Cesar Cobo, COO, Webris


Thinking back on a fun and unexpectedly impactful team-building activity, karaoke definitely stands out. We didn’t know what to expect when it was first suggested, but it was a huge hit. Instead of just a few brave souls stepping up, everyone got into it and had a blast.

What made karaoke so successful was the way it brought everyone together in a relaxed and enjoyable atmosphere. It broke down barriers, removed titles, and let people connect in a way that’s hard to replicate in a typical team-building exercise. 

Plus, it was just plain fun! Seeing everyone let loose and have a good time showed us the power of mixing things up and trying something different. So now, whenever we get the chance, we’re definitely bringing out the karaoke machine.

Tamara Spasojevic, talent acquisition manager, CAKE.com

Inviting Olympic athletes to the town hall

At PolicyMe, we’re a remote-first company, meaning that we are always looking for unique ways to create connections at a distance. Inviting Olympic athletes to lead interactive movement exercises during our 2023 town hall meetings was a unique way to do just this. These five-minute opening sessions, led by inspiring athletes like Micha Powell, cultivated a shared sense of enthusiasm and connection, setting the tone for our discussions.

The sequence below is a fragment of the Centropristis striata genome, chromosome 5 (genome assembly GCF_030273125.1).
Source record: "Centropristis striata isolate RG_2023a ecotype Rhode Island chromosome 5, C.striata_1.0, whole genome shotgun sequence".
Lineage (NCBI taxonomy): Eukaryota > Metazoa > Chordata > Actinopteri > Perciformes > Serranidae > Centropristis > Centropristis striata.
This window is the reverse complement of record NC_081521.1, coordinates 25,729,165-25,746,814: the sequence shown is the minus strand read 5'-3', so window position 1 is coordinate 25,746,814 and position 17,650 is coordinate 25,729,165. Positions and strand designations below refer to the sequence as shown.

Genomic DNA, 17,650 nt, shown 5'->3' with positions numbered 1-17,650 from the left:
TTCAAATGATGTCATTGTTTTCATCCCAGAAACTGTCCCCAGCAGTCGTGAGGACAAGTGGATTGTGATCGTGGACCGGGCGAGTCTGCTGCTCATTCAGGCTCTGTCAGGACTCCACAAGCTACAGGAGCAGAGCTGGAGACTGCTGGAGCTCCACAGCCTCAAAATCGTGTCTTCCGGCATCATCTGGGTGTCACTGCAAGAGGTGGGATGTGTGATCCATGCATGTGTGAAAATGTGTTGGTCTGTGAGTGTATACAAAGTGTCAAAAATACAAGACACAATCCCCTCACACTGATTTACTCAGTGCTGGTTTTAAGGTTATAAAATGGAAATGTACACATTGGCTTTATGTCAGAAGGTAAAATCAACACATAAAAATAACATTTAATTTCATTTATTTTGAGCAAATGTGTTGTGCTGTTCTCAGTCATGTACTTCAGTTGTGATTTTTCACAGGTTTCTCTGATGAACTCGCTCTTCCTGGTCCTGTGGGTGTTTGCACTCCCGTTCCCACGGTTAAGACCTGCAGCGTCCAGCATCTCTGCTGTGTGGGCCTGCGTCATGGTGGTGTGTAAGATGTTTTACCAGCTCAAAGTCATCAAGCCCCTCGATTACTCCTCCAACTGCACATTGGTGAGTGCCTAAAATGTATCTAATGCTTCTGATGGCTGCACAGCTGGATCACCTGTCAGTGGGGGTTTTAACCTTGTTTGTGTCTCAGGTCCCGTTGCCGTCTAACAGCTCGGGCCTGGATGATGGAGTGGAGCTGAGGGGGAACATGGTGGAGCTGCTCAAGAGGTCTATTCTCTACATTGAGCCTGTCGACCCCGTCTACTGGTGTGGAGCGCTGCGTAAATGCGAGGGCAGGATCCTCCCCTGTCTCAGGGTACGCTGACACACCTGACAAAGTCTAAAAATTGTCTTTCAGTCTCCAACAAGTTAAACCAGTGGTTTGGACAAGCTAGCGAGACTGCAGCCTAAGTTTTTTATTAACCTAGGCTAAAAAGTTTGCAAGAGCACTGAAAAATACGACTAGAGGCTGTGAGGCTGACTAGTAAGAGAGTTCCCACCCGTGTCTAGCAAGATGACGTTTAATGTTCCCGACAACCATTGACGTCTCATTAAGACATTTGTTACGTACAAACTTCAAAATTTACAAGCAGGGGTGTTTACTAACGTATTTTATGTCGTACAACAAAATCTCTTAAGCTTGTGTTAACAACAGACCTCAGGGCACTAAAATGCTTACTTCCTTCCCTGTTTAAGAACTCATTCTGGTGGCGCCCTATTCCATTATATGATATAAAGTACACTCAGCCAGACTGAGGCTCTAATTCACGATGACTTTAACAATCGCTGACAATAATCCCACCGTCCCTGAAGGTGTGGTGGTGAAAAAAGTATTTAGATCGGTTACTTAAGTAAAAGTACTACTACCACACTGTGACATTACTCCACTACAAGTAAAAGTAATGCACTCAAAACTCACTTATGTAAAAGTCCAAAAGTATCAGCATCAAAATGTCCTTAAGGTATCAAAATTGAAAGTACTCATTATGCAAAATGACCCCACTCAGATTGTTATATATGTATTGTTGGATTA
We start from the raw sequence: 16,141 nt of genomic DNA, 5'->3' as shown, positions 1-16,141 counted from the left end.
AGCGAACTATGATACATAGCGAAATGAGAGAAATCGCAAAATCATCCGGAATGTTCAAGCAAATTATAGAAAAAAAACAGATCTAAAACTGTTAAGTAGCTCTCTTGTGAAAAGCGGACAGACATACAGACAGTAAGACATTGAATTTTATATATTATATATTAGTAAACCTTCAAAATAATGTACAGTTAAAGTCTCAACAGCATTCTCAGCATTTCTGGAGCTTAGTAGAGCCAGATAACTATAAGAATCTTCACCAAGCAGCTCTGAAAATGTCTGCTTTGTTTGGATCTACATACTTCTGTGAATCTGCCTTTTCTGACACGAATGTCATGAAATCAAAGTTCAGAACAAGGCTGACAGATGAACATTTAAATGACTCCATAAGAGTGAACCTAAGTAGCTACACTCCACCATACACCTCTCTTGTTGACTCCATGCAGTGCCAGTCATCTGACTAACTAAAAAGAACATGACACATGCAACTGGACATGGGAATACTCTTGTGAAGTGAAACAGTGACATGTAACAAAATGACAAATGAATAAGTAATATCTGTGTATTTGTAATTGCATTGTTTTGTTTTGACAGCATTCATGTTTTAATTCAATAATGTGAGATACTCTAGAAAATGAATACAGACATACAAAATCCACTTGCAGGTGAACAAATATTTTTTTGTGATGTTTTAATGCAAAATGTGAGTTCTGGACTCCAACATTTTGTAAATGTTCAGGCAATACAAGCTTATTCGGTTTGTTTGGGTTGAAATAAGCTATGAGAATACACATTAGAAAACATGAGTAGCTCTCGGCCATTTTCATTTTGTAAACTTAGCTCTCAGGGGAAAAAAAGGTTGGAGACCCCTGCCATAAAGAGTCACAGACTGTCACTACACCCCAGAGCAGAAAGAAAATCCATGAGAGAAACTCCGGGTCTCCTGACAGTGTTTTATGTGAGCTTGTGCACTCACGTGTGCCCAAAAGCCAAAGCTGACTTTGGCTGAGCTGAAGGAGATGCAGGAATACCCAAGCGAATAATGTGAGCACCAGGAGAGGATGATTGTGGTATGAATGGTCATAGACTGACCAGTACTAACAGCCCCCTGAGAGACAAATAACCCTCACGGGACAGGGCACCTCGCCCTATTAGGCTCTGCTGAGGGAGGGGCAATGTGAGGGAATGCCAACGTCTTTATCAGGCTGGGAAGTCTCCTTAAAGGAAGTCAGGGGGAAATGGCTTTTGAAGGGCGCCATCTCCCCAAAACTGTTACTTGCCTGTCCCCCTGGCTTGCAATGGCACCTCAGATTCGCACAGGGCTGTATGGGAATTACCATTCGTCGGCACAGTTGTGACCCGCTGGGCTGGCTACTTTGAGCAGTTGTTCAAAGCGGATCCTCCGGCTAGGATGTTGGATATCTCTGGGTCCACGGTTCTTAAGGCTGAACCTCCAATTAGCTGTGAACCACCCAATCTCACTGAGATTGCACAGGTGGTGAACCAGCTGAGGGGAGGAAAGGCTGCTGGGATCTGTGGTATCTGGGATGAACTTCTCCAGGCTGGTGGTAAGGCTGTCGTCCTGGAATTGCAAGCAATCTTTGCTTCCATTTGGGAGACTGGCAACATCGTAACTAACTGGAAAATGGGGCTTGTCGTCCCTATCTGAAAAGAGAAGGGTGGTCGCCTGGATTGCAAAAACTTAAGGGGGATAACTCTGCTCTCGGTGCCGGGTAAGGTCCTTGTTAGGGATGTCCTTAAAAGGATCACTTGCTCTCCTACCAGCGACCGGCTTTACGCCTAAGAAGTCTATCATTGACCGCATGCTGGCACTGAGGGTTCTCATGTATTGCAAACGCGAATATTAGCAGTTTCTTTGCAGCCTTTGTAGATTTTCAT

They were so successful, that we even brought Micha in for a 1-hour in-person session at the start of 2024 to deep-dive on her expertise so that our team could learn about how to perform at an Olympic-athlete level. The key takeaway: Offer employees unique, memorable experiences that they couldn’t access alone. This is what helps build meaningful memories and strong connections.

Vanesa Cotlar, VP of People and Culture, PolicyMe

Organic interactions

The best team-building activities are the ones that happen naturally alongside work when there is a feeling of psychological safety and space. For example, when team members are sent to a client visit in another city and manage to get lost navigating the new environment, and have to find their way back together.

Another example, someone sends a funny video to the team group chat, and the rest of the team quotes it like a workplace inside joke. Or you realize you have a shared interest with a coworker and feel comfortable chatting with them about it or even arranging to go out together to enjoy it outside of work as friends.

These are the types of intangible things that gel a team together, and the tricky bit is that they aren’t really something that can or should be organized. It’s something that grows organically when people are working in an environment of mutual respect and trust. If you foster an environment like that for your team, it’s going to be worth a thousand times more than some cheesy icebreaker exercises or putting a ping-pong table in the break room.

Shannon Listopad, owner and founder, November Consulting